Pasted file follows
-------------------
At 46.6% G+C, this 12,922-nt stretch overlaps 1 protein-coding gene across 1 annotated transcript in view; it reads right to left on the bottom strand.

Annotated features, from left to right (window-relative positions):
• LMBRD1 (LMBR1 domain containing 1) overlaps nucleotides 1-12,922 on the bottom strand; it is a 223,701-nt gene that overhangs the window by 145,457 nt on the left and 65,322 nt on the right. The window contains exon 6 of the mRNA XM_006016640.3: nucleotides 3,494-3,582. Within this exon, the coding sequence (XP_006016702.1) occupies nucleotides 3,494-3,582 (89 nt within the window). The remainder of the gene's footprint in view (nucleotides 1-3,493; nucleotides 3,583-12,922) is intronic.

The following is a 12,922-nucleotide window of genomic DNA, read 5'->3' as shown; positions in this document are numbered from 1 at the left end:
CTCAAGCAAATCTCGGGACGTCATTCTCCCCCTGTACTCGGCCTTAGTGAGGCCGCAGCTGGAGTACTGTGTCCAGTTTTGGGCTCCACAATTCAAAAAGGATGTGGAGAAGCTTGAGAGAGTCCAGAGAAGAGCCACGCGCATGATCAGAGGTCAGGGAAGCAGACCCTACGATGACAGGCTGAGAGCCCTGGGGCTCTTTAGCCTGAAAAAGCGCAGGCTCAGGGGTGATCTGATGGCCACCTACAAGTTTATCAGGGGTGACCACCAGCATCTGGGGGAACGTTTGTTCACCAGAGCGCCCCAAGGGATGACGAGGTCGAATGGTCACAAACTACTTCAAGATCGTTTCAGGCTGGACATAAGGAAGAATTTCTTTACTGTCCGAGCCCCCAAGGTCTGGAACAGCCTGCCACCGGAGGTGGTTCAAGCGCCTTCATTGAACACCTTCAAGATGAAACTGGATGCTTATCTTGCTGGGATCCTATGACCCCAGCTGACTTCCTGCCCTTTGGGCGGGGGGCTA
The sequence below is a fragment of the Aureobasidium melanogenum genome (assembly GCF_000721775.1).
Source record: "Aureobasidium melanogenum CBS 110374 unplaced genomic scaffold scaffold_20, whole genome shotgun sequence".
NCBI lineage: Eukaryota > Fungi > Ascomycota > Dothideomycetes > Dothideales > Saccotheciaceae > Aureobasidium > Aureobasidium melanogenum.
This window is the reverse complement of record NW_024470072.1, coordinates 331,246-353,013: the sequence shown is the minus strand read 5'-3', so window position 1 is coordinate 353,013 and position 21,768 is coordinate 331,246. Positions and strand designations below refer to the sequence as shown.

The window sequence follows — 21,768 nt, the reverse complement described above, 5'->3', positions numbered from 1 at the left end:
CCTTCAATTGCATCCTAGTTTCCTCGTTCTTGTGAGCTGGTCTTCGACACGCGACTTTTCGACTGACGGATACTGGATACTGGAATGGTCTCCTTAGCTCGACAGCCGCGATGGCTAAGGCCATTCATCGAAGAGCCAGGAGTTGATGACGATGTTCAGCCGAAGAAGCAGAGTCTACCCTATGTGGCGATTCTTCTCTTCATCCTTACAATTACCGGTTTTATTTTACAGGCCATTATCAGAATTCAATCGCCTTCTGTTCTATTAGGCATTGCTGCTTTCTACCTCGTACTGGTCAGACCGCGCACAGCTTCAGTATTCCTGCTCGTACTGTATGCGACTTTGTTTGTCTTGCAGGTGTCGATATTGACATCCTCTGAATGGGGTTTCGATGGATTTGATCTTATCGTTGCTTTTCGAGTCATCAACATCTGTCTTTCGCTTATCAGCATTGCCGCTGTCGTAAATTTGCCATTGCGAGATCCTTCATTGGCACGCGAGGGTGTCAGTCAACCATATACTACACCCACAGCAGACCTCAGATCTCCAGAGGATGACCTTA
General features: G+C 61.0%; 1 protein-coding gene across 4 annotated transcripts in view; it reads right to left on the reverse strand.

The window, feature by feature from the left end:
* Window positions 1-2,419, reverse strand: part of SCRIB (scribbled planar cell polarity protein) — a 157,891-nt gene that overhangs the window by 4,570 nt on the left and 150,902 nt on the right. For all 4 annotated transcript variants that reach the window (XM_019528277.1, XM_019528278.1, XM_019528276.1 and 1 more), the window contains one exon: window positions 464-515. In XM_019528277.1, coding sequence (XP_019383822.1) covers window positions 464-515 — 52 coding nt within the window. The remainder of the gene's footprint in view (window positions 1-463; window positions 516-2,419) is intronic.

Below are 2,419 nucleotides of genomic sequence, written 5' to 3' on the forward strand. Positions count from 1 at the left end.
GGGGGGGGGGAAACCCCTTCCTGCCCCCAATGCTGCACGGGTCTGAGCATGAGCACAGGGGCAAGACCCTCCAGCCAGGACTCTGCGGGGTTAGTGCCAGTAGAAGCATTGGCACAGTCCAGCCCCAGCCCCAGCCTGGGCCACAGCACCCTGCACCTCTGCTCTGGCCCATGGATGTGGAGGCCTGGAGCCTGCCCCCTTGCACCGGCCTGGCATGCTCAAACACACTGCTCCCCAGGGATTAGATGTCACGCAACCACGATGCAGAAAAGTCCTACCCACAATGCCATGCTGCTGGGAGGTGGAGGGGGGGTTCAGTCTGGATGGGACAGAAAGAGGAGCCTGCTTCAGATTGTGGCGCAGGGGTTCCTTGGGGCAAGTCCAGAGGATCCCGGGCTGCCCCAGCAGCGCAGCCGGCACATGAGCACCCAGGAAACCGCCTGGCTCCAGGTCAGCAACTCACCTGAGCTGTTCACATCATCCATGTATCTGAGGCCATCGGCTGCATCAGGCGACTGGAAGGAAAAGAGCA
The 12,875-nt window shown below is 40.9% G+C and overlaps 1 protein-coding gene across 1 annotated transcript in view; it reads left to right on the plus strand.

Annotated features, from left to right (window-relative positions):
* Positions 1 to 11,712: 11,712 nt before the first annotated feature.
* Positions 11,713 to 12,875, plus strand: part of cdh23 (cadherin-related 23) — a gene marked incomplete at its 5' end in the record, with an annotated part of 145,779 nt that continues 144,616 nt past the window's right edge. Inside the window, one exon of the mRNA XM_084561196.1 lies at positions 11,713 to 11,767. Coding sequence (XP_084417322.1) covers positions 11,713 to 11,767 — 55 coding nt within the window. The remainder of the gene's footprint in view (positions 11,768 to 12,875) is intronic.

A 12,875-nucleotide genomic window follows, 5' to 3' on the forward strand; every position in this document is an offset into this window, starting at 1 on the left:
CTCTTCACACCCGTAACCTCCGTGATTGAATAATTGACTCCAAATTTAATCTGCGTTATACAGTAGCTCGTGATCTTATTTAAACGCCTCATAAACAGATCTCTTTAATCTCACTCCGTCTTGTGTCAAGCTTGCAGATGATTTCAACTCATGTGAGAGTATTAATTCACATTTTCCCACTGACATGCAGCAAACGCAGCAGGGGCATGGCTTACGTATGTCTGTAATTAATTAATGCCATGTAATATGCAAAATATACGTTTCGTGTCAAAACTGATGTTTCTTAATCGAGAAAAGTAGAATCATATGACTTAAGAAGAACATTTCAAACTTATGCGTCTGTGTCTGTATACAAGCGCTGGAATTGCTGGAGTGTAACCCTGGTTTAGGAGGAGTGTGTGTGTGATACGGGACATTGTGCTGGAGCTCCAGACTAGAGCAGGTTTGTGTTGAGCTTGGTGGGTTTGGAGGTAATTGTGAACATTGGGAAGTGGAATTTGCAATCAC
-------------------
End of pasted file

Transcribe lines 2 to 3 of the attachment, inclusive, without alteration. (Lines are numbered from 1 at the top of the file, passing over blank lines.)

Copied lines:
Annotated features, from left to right (window-relative positions):
• LMBRD1 (LMBR1 domain containing 1) overlaps nucleotides 1-12,922 on the bottom strand; it is a 223,701-nt gene that overhangs the window by 145,457 nt on the left and 65,322 nt on the right. The window contains exon 6 of the mRNA XM_006016640.3: nucleotides 3,494-3,582. Within this exon, the coding sequence (XP_006016702.1) occupies nucleotides 3,494-3,582 (89 nt within the window). The remainder of the gene's footprint in view (nucleotides 1-3,493; nucleotides 3,583-12,922) is intronic.